Pituicytoma: A rare tumor of the sella. A case report and review of literature for diagnosis and management
- Department of Neurosurgery, Patel Hospital, Karachi, Pakistan.
- Department of Histopathology, Aga Khan University Hospital, Karachi, Pakistan.
Areesha Syeda Shakeel, Department of Neurosurgery, Patel Hospital, Karachi, Pakistan.
DOI:10.25259/SNI_248_2023Copyright: © 2023 Surgical Neurology International This is an open-access article distributed under the terms of the Creative Commons Attribution-Non Commercial-Share Alike 4.0 License, which allows others to remix, transform, and build upon the work non-commercially, as long as the author is credited and the new creations are licensed under the identical terms.
How to cite this article: Umaima Zaki1, Areesha Syeda Shakeel1, Yaseen Rauf1, Muhammad Raza2. Pituicytoma: A rare tumor of the sella. A case report and review of literature for diagnosis and management. 23-Jun-2023;14:220
How to cite this URL: Umaima Zaki1, Areesha Syeda Shakeel1, Yaseen Rauf1, Muhammad Raza2. Pituicytoma: A rare tumor of the sella. A case report and review of literature for diagnosis and management. 23-Jun-2023;14:220. Available from: https://surgicalneurologyint.com/surgicalint-articles/12372/
Background: Pituicytomas are rare tumors of the pituitary gland derived from the ependymal cells and line the pituitary stalk and posterior lobe. These tumors are located in the vulnerable regions of the brain: Either in the sellar or suprasellar area. The location marks the difference in the clinical features of the tumor. Here, we report a case of histopathologically diagnosed pituicytoma of the sellar region. Literature is also reviewed and discussed to gain a better understanding of this rare disease.
Case Description: A 24-year-old female presented to the outpatient department with complaints of headache, diplopia, dizziness, and decreased vision in the right eye for 6 months. Computed tomography scan brain without contrast showed a well-defined hyperdense lesion in the sella without associated bony erosion. Her magnetic resonance imaging showed well defined rounded lesion in the pituitary fossa which was isointense on T1-weighted image and hyperintense on T2-weighted images. A presumptive diagnosis of pituitary adenoma was made. She underwent endoscopic endonasal transsphenoidal resection of pituitary mass. Intraoperatively, normal pituitary gland was visualized and there was a grayish-green-colored, jelly like tumor which was pulled gently. On 9th postoperative day, she presented with cerebrospinal fluid (CSF) rhinorrhea. She underwent endoscopic CSF leak repair. Her histopathology was concluded to be Pituicytoma.
Conclusion: Pituicytoma is an uncommon diagnosis. The surgical aim is to completely excise the tumor which results in complete cure, but incomplete resection may be performed due to high vascularity of this tumor. In case of incomplete excision, recurrence is common and adjuvant radiotherapy may be administered.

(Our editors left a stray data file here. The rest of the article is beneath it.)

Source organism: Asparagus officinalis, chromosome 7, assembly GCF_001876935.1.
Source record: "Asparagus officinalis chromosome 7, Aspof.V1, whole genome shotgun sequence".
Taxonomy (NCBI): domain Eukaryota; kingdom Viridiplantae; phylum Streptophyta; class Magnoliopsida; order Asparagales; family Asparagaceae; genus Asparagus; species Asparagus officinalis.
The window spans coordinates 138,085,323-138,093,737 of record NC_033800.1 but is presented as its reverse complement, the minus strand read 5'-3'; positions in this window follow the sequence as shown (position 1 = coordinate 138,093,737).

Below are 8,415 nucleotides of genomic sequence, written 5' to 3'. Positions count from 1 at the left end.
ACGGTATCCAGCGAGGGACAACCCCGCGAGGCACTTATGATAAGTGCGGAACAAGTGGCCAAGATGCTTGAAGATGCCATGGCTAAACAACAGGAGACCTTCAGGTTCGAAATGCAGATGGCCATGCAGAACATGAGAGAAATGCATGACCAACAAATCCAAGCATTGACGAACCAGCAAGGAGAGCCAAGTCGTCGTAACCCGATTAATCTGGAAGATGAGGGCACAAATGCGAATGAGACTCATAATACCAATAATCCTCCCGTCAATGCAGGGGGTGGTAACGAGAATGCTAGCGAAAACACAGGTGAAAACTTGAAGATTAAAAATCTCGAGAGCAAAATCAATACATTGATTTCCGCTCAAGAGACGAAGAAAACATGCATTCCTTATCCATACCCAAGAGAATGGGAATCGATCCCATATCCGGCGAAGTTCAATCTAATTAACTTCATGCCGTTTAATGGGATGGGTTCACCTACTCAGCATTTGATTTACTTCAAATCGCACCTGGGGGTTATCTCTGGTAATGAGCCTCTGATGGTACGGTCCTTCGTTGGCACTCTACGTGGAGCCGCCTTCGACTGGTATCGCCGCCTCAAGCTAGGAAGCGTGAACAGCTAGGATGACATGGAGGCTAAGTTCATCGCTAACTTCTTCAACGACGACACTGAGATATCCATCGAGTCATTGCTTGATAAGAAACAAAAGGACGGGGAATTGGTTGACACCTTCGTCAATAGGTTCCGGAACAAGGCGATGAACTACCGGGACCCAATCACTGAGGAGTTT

Keywords: Ependymal tumor, Pituicytoma, Pituitary tumor, Sellar tumor, Transnasal endoscopic tumor resection
Pituicytomas are rare tumors of the posterior part of the pituitary gland-neurohypophysis or infundibulum.[
Embryologically, neurohypophysis is derived from the lower part of diencephalon and continues with the hypothalamus. The hypophysis is surrounded by these glial cells known as pituicytes.[
These are derived from the ependymal cells and line the pituitary stalk and posterior lobe.[
Here, we report a case of histopathologically diagnosed pituicytoma of the sellar region. Literature is also reviewed and discussed to gain a better understanding of this rare disease.
A 24-year-old female presented to the outpatient department with complaints of headache, diplopia, dizziness, and decreased vision in the right eye for 6 months. Due to these complaints, she even fell multiple times and injured herself. She did not report any episodes of fits, altered level of consciousness, nausea vomiting, or any history of trauma. On examination, she was a young female, oriented to time, place, and person. Her cranial nerves’ examination was unremarkable. The vision in the right eye was reduced to finger counting. The vision in the left eye was also similar. However, extraocular movements were normal bilaterally. She had normal tone, bulk, and power in all four limbs. Her sensations were also intact in all four limbs. She did not have any cerebellar signs. Her hormonal status was normal. Computed tomography (CT) scan brain without contrast showed a well-defined hyperdense lesion in the sella without associated bony erosion. Her magnetic resonance imaging (MRI) was showed well defined rounded lesion in the pituitary fossa which was isointense on T1-weighted image and hyperintense on T2-weighted images [